Students at Gilbert High School come together to create a more welcoming environment after the suicide deaths of two classmates.
Seniors Ben Melody and Adelaide Searls and juniors, Alison Foogery and Jack Hackett, said their school had resources such as counseling and reminders about helpline numbers. But they said they had to do more for mental health after Gilbert lost two students to suicide in recent years: Nolan Clewell, 16, in November 2021, and Henry Owen, 17, in September 2020.
“Nobody was going to do that for us,” Melody said.
“We knew this had to be personal to what Gilbert is,” he said. “Our students for our students.”
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The members of the group, called Moving Forward, had never been friends with each other before, but came together after the death of Clewell, the second student to die by suicide in less than a year. Melody said they want people to know they are loved, and that they can reach out to someone when they need help.
Searles spoke about Clewell’s death and her mental struggles at an Ames community conversation about suicide in October. She said at the time that she did not know that anything would be the same after his death.
“But I didn’t know it could get any better,” Searles said.
The group was formed to improve mental health by building social connections between students that might not otherwise exist. School groups are becoming unsanitary, Melody said, and the COVID-19 pandemic has made it difficult to get close to new people.
Moving Forward has been hosting free socials since March. So far this fall, they have a Banford Park barbecue in August, a movie, game, and car smash night in September, a bonfire at McFarland Park and a Halloween event in October, and a Thanksgiving dinner this month.
The Gilbert Community School District said in a press release that movie night in September drew more than 170 students — nearly a third of high school students. Moving forward is independent of the school district.
Hackett said that at moving-forward events he has seen people bring tables together to sit with others. “It’s like trying to kick an old habit,” he said of making friends outside of a person’s core group.
But Fugere said it was good to see the friend groups merge because of that moving forward. “It takes a lot of courage to go talk to someone new,” she added. Searles said the group has changed students’ daily lives as people are now doing their best to help or make connections with someone else.
It’s a group for mental health, Melody said, “but it’s also a good way to live.”
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Students drive change
Some adults helped out by making a donation or being chaperones at events, but the students are in charge of the group. The money they raise from merchandise sales and donations covers event costs such as games, food, and decorations.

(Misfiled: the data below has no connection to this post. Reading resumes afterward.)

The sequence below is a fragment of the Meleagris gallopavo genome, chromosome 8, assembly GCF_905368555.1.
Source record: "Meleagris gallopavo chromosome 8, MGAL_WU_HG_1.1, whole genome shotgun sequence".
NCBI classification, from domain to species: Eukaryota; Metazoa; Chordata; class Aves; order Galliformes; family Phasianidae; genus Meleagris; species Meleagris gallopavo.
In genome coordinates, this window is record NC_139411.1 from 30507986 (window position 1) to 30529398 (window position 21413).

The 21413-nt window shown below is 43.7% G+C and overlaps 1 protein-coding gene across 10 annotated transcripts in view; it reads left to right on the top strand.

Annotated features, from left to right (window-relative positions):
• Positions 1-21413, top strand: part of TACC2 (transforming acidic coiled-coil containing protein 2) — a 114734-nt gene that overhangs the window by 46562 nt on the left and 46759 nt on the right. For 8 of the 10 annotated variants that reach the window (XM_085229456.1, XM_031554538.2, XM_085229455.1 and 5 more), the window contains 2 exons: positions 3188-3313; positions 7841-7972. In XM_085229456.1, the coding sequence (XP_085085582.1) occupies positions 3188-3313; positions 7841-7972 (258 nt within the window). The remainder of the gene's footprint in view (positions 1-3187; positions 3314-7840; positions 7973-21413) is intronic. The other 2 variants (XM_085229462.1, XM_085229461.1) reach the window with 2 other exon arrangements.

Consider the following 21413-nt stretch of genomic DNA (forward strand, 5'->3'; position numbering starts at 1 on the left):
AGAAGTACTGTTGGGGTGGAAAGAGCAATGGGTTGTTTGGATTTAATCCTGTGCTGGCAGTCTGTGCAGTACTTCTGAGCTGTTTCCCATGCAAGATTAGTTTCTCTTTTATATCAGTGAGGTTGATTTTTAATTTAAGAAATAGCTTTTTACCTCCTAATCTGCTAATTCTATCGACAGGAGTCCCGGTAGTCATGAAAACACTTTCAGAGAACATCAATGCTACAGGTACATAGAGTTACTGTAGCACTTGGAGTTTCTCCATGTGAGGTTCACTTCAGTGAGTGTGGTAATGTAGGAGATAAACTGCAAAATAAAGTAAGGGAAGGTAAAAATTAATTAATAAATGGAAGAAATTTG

Moving forward, Superintendent Christine Trujillo said in the district’s press release, “listened to the needs of the children and they’ve gone the extra mile.”
“It wasn’t just about getting kids to an event,” she said. “They connected with the kids, they got to know the kids’ names, it was about getting the kids to say everybody belongs here.”
Moving Forward has changed the lives of co-founders and alumni Searles and Melody as well. Searls said it changed her view of a future career. Instead of studying business, you want to help troubled youth as a mentor, kids club leader, or become a therapist.
Melody said he wanted to go to Catholic seminary rather than study engineering.
“I fell in love with helping others,” he said.
The goal is to keep the group active even after the seniors graduate. Move Forward can be found on Facebook and Instagram @moveforward50014.
How do I get help
There are many state and national resources for those contemplating suicide, as well as resources for family or friends who may be worried about a loved one.
- Your Life Iowa – Call 855-581-8111 or text 855-895-8398 for free, confidential support 24/7. Other online resources are available at yourlifeiowa.org. There is also a live chat function on the site.
- National Suicide Prevention Lifeline – Call 988 toll-free 24/7, confidential support in English or Spanish. Other online resources are available at suicidepreventionlifeline.org.
- Foundation 2 Crisis Center – Call 800-332-4224 from anywhere in Iowa for free, confidential 24/7 support. Other online resources are available at foundation2.org/services/crisis-center/.
Phillip Sitter covers education for the Ames Tribune, including Iowa State University and Pre-K-12 schools in Ames and elsewhere in Story County. Philip can be reached via email at email@example.com. He is on Twitter @pslifeisabeauty.